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<nettime> Heather Brooke: "Let's end the UK's culture of secrecy" (Aleks
Patrice Riemens on Thu, 22 Apr 2010 16:02:32 +0200 (CEST)


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<nettime> Heather Brooke: "Let's end the UK's culture of secrecy" (Aleks Krotoski, The Guardian)


original to:
http://www.guardian.co.uk/technology/2010/apr/18/heather-brooke-uk-secret-state


Aleks Krotoski
The Observer, Sunday 18 April 2010

Heather Brooke: 'Let's end the UK's culture of secrecy'

The journalist and freedom of information campaigner wants us all to use
technology to challenge the powerful

Heather Brooke is an award-winning investigative journalist whose research
into MPs dominated the headlines in 2009. Facing numerous political
obstacles, Brooke, using the Freedom of Information Act, tenaciously
pieced together the accounts of receipts and credit slips detailing MPs'
claims for "additional costs allowances" ? from soft furnishings to the
infamous floating duck island ? that cost many of them their jobs and
which has transformed the parties' election agendas.

Her investigation not only exposed abuses of the political system, but
also highlighted secrets of information control and censorship that lie at
the heart of a UK government that has operated for years without
sufficient public scrutiny. Brooke describes the five years of research,
hearings and appeals in a new book, The Silent State, and here explains
how access to technology has transformed what the public expects of people
in power.

.........................................................................

What inspired you to look into the issue of MPs' additional costs allowance?

There were hundreds of institutions I was pursuing when I was writing my
first book, Your Right to Know. It just happened that Parliament proved to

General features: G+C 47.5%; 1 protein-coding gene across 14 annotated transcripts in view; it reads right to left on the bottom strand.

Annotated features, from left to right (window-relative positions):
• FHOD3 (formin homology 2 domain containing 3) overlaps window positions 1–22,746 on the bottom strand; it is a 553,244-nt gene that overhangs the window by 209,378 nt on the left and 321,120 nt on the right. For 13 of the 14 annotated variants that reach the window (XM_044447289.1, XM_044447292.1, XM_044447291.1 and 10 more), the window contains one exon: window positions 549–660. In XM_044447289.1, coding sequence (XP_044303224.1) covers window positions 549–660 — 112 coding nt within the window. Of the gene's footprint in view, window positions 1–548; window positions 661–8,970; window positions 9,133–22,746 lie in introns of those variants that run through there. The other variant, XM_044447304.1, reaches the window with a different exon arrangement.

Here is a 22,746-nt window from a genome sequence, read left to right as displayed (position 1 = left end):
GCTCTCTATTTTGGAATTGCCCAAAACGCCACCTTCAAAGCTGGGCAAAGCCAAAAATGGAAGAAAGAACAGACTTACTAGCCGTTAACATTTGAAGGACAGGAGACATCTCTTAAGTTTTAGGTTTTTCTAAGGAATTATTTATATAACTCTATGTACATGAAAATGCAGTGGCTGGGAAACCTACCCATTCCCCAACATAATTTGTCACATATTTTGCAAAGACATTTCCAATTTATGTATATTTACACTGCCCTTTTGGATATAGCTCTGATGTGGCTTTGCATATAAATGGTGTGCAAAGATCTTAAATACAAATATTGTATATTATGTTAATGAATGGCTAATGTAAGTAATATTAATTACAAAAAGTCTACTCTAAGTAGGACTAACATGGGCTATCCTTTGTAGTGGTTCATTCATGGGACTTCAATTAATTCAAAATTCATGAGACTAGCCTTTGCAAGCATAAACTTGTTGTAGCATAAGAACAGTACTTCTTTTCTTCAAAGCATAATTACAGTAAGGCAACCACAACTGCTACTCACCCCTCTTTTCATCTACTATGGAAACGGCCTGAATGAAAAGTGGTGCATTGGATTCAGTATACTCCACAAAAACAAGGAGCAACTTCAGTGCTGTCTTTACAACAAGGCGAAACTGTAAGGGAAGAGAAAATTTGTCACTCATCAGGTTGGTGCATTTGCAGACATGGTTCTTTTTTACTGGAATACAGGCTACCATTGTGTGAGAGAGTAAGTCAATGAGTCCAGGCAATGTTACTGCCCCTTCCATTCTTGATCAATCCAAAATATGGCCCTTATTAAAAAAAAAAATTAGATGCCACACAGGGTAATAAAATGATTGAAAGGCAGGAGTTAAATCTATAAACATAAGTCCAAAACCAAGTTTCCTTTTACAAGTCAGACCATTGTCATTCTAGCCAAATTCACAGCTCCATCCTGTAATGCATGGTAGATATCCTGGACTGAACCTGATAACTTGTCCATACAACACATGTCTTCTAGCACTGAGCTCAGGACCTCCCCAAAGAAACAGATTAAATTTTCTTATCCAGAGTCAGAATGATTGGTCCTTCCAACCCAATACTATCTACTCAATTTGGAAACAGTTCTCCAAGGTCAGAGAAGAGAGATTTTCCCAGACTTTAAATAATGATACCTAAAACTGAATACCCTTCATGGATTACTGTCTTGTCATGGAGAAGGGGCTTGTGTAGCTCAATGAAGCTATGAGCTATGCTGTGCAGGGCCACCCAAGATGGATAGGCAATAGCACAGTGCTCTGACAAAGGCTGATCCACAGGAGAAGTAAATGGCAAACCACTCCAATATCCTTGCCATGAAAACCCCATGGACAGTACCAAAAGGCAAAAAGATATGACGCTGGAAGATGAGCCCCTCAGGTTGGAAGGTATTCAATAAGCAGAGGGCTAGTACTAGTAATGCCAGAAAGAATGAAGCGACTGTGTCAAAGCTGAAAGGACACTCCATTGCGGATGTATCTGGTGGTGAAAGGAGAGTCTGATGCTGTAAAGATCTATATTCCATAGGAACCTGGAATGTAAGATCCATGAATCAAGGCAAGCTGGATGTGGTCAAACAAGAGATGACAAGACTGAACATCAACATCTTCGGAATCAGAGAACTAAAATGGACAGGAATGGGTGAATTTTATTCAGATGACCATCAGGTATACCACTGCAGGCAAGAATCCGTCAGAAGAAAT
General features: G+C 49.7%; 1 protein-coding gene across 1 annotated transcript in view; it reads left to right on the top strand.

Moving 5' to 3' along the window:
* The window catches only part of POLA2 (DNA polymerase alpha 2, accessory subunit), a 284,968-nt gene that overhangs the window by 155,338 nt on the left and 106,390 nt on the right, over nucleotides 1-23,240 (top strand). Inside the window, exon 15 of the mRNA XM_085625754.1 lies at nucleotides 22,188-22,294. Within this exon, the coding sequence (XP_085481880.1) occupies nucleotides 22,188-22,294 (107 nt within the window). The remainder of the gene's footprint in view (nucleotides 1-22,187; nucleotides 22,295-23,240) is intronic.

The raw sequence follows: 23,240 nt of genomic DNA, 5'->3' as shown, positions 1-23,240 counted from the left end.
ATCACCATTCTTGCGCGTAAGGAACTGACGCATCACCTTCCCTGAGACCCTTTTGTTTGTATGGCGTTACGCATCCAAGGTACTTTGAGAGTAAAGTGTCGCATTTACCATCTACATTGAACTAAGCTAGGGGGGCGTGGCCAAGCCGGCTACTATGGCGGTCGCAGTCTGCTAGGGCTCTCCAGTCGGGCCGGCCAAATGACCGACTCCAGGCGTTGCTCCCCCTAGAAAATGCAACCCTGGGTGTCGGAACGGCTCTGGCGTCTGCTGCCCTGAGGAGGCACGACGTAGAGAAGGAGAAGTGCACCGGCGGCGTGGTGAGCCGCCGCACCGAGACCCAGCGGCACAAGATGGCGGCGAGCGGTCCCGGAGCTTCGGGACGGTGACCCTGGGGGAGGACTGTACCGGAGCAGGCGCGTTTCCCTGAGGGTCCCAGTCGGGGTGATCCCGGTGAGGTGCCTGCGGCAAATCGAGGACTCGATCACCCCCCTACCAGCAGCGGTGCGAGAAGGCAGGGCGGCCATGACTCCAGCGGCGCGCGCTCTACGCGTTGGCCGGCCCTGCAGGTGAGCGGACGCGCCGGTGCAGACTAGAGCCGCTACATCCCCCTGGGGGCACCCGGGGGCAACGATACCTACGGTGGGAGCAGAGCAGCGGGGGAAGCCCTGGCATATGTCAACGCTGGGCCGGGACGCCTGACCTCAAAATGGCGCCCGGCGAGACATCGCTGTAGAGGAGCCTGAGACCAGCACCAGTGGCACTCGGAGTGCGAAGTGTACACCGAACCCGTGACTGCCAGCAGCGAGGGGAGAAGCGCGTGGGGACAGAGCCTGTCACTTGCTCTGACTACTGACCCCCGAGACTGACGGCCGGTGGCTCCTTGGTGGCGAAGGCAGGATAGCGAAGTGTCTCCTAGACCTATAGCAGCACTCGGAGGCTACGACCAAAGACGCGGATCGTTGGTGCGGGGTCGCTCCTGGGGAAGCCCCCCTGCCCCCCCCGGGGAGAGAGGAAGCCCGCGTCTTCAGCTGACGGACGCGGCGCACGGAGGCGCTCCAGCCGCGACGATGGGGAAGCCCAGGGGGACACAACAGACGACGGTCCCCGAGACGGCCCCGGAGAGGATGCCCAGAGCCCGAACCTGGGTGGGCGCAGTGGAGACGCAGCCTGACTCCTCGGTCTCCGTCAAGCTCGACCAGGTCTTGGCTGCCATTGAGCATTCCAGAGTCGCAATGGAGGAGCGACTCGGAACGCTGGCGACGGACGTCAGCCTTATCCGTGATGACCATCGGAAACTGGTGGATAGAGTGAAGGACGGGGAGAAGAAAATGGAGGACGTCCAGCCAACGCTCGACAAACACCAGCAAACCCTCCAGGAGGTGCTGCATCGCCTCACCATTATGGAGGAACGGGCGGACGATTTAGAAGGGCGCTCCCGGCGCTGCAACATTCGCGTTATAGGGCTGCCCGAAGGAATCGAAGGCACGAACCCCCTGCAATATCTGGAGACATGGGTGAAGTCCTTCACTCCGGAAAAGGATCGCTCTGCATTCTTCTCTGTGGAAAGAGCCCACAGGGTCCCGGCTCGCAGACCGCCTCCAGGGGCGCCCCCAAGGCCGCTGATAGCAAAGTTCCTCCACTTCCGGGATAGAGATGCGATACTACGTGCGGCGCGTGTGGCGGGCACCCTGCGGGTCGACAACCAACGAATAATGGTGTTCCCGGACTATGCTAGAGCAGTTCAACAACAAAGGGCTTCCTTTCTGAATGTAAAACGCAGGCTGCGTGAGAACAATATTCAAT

be the most unhelpful, truculent and obstructive. For an investigative
journalist, that's a siren call that something is worth paying attention
to. MPs' attitudes showed that they were willing to expend a lot of energy
keeping secrets. I fired off a Freedom of Information (FoI) request. If
they had been helpful and had treated me, as a member of the public, as
someone with equality, I would have given them an easy ride. But they were
elitist, arrogant and didn't have much sense of accountability to the
public, the people paying them to do their jobs.

What happened then?

It went on for five years, starting with the information commissioner and
then moving to the information tribunal. Each time I won, but the Commons
appealed. I would then cross-appeal and that's how we ended up in the high
court, where I finally won.

Why did it take so long, when the act gives the public the right to
public-sector information?

There are exemptions to the FoI act; there are 25 reasons why officials
can refuse to give out information and some of them are really vague. It's
also not properly enforced: information officials are starved of cash so
they can't do their jobs as they want to. There's also a lack of boldness
about challenging authority. When we had the FoI request to disclose the
Iraq war memo [the so-called "sexed-up" dossier], it took ages to be
resolved. Finally, it was agreed that it should be disclosed, but then
ministers vetoed that decision and it was kept secret. There's still a
sense that power knows best and those in power are better placed to tell
us what to do. That's the attitude I want to challenge. These people don't
always know what's best for us; we know what's best for us.

What did your investigation expose about the UK system compared to other
countries?

There is a very intense culture of secrecy in Britain that hasn't yet been
dismantled. What passes for transparency here would serve any secret
society well. There's a paranoia about the public knowing anything, even